V for Ivy
History has repeated itself in Narayanganj city. Selina Hayat Ivy won the peaceful mayoral polls yesterday, defeating the ruling Awami League-backed candidate Shamim Osman by over one lakh votes.
Her father Ali Ahmed Chunka, a popular labour leader, won the Narayanganj municipality chairman polls in 1974 without the support of his own party, the then ruling AL.
In the prestigious battle of the ballot, Ivy, vice-president of Narayanganj city AL, polled 180,048 votes to Shamim's 78,705 votes.
Though the BNP-backed mayoral candidate Taimur Alam Khandaker had announced a boycott of the polls only hours before voting commenced, he garnered 7,616 votes.
Returning Officer Biswas Lutfur Rahman announced the unofficial results at the polls control room around 1:00am today. He said the voter turnout had been 69.92 percent.
Confident of victory through observing the trends of early results, Ivy in her instant reaction thanked the people for their wholehearted support to her and their contribution to making the polls free and fair.
"Defying fears of violence they came out of their homes and gave their verdict against criminals, extortionists and land-grabbers."
"It's a victory of the people," said an exultant Ivy, who portrayed herself as a "people's candidate" on the campaign trail after her party's central leaders had declined to back her in the vote.
Thirty-seven years ago, AL chief and prime minister Bangabandhu Sheikh Mujibur Rahman picked Khoka Mohiuddin, who suffered a heavy defeat and came third in the electoral race.
This time, Bangabandhu's daughter and ruling AL chief Sheikh Hasina lent her support to Shamim over Ivy at the maiden polls for the newly formed Narayanganj City Corporation.
But the people of Narayanganj had the final say. They sent, according to political analysts, a very significant signal to the political bigwigs.
They stood behind Ivy, who is seen as a candidate with a clean image with a tested career in running city affairs as mayor of Narayanganj municipality. They voiced an emphatic “no” to Shamim, a former AL MP, who is alleged to have deep links with the city's crime ring.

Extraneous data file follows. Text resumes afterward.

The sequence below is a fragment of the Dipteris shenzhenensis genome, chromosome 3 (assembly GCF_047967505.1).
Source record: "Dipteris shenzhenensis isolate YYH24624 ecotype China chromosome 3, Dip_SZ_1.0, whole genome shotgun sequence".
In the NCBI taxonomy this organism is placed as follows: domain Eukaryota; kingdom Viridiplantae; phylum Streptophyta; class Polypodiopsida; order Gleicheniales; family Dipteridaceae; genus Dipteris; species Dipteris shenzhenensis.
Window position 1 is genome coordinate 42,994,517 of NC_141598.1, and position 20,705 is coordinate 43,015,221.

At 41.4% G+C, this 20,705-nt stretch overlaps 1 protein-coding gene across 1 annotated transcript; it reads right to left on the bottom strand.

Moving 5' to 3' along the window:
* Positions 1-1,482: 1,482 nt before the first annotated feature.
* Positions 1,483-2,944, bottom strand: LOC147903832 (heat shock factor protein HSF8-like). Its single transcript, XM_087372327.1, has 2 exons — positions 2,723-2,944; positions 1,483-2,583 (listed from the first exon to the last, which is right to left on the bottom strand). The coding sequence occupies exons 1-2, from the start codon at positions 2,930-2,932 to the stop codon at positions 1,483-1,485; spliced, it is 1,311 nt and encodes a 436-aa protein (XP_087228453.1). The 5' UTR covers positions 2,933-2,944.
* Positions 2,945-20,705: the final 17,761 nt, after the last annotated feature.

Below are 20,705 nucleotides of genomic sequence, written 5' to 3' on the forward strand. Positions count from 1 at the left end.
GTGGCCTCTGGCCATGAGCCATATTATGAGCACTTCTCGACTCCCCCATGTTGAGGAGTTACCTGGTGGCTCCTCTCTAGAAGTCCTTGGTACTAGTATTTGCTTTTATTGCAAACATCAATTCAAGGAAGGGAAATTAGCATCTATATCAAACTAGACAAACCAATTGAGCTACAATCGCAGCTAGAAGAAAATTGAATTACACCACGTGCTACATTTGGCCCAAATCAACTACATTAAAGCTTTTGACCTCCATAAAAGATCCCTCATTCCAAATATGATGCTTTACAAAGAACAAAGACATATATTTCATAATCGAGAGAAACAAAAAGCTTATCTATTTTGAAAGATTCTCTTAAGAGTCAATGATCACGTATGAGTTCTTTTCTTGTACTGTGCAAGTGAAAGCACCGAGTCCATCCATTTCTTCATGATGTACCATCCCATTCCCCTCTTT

Dr Ivy flew from New Zealand to Narayanganj in 2003 to win the top position of the then municipality by defeating the then ruling BNP-backed candidate. She was re-elected mayor in the polls held in early 2010.
For the last eight years, she administered the municipality with an image of honesty, integrity and transparency. Even her political rivals from the traditionally opposing camp could ever bring any allegations of corruption, nepotism and hooliganism against her.
Like her father Chunka, she is close to the downtrodden sections of society who yesterday honoured her with a landslide victory. Riding on their support, Ivy thus became the first woman mayor in a city corporation.
The polls results also exposed, believe some political analysts, the failure of the ruling AL top brass to read the pulse of the common people in Narayanganj in terms of the kind of leadership and candidates they expect in the future.
AL General Secretary Syed Ashraful Islam has congratulated Ivy on her victory. Also LGRD and cooperatives minister, he said his ministry would extend all-out support to her in running the NCC.
Ashraf said the government had achieved its goals -- making the polls free and fair without deployment of the army and with a successful use of the electronic voting machines.
Narayanganj city AL President Anwar Hossain told The Daily Star last night that Ashraf had offered his congratulations to Ivy through an SMS.
AL-blessed candidate Shamim, meanwhile, questioned the fairness of the polls. He said the voting had been stage-managed in favour of Ivy.
An analysis of the results shows that Ivy had done well even in the areas considered as strongholds of the Osman family.
Three other mayoral candidates fared badly as all of them forfeited their security deposits.
Dispelling fears of violence and intimidation, voters came out of their homes in the morning. The polls were held in a peaceful manner amid the enthusiastic participation of voters.
There was no army to patrol the streets of Narayanganj on election day since the government had already disobliged an Election Commission requisition for military presence in the city. Rumours too had made the rounds over the possibility of a militant attack being launched in the river port township.